Shekhnaz’s mother was right in the middle, so in the twinkle of an eye she herself tore her clothes off and collapsed to the ground, shielding her child with her body. Almost immediately they found themselves covered by a pile of bloody bodies. They were lucky; they remained unnoticed when the Turks were passing by the dead bodies to deal the final blow to the survivors of the massacre. Within a few hours Shekhnaz’s mother heard some people cursing the killers. Those were some beggars that had come in hope of picking up something. That was when she made herself heard and the beggars took her and the child with them. Some months later Shekhnaz’s mother took every precaution to hand her daughter to a Greek monastery under cover of night.  From time to time she visited her daughter together with an elderly beggar woman. However, once the beggar woman came alone. Hiding her wet eyes she gave Shekhnaz some coins and told her that her mother had found a job far away, and she would not be able to visit her any more. Shekhnaz never saw her mother again. She was sent away from the monastery to find shelter in an orphanage for Armenian children in Syria. She survived, grew up and got married with Mushegh- an Armenian orphan like her. That was the story her parents used to tell her.

Their family moved from Syria to Armenia in the early 60-s. They settled in the town of Ararat. Besides Anahit, they also had two sons. Her father would repeat over and over again that he had named his daughter after his mother. His survival story could as well make one’s blood curdle; it was a quite typical one.

The column of people, those who were not killed at once, was convoyed from Harput to the south. Three days had barely passed when the Turks began to rape and kill. Almost every day the Kurdish villagers attacked the moving columns and kidnapped girls and women. That was how he and his mother lost his twelve-year-old sister. On the fourteenth day the survivors of the column reached the eastern bank of Euphrates. Here they were doomed to drown. The river was dotted with corpses but nine-year-old Mushegh, who could swim quite well, felt that the only chance to survive was in the water. Kissing his mother good-bye, he sank in the water. A Turkish teenager, who came here with his people to make hold-ups and have some fun, soaked him into the water with excited shouting.  But Mushegh’s instinct for self-preservation totally overtook both his vision and consciousness and made him pick up a stone from the bottom and hit the Turk in the groin. He groaned and knelt in the water, setting Mushegh free for a moment. Mushegh immediately threw the same stone in his eye. The Turk fell in the river head downwards and drowned; the rest of the Turks were too busy marauding and noticed this unprecedented incident too late to catch up with Mushegh who had swum a sufficient distance. He lost himself in the waves, swimming backstroke, and once he got tired, he commanded himself to live through it all so as to meet his mother once again. He was saved by an Arab fisher. He was treated quite warmly in the Arab village and was asked to stay there for good. But he had to make for Aleppo. Mushegh’s mother wasn’t among a few dozens of survivors who reached Aleppo.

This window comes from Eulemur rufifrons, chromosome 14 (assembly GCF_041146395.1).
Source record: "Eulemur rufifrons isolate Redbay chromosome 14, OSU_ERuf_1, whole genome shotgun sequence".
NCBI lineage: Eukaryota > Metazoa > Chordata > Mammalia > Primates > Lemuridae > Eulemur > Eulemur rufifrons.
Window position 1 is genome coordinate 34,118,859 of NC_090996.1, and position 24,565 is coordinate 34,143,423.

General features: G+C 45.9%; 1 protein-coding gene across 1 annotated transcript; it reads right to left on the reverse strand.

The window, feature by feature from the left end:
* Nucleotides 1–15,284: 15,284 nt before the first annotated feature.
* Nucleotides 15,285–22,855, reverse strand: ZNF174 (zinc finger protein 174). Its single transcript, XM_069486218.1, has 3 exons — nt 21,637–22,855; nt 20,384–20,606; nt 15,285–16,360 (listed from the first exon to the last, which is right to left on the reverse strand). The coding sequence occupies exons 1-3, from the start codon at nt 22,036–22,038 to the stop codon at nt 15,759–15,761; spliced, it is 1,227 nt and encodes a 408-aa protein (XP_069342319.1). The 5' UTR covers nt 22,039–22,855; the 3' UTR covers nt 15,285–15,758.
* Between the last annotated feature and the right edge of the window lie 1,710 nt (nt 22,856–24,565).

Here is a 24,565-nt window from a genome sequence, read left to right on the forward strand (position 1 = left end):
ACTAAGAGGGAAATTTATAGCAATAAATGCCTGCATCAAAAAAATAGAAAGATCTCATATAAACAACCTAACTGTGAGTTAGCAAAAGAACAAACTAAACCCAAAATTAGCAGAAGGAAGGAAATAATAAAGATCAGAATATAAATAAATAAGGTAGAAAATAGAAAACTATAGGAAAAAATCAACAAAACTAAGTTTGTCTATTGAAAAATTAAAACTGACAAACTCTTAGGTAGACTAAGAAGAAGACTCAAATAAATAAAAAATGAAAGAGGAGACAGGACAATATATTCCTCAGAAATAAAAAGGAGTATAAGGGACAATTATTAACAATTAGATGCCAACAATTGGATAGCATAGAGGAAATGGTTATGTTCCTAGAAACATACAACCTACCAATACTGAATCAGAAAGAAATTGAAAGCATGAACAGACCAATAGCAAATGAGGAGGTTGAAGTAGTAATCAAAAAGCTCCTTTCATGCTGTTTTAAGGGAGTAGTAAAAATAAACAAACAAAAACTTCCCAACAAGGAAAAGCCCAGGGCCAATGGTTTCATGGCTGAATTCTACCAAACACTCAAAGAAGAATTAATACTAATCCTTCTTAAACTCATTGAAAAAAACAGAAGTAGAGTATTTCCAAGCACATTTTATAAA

He adored his daughter Anahit; he spoilt her, let her do whatever she wanted and satisfied all her whims, saturating this love with the unquenchable yearning for his mother and sister. Last year Anahit was deeply mourning the loss of her father. She’d taken it the worst. And she considered her mother’s efforts to arrange a trip to Turkey as absolutely inappropriate. But Shekhnaz wouldn’t give up; she went on calling Anahit and demanding to accompany her to Diyarbakir as the Soviet Armenians now had an unprecedented opportunity to visit the South-Eastern part of Turkey- Western Armenia. Some of their friends in Syria had already sent them an entry visa to Turkey. But all that didn’t make sense for Anahit: to go and visit a devastated land that the cruel murderers had never been able to conquer, even after devouring its offsprings that seemed the only obstacle on the way to а total takeover. However, soon her mother was accidently taken ill, accepting the rules that the old age dictates to even a pretty vigorous seventy-nine-year-old lady. That’s when Anahit thought the issue was no longer under question.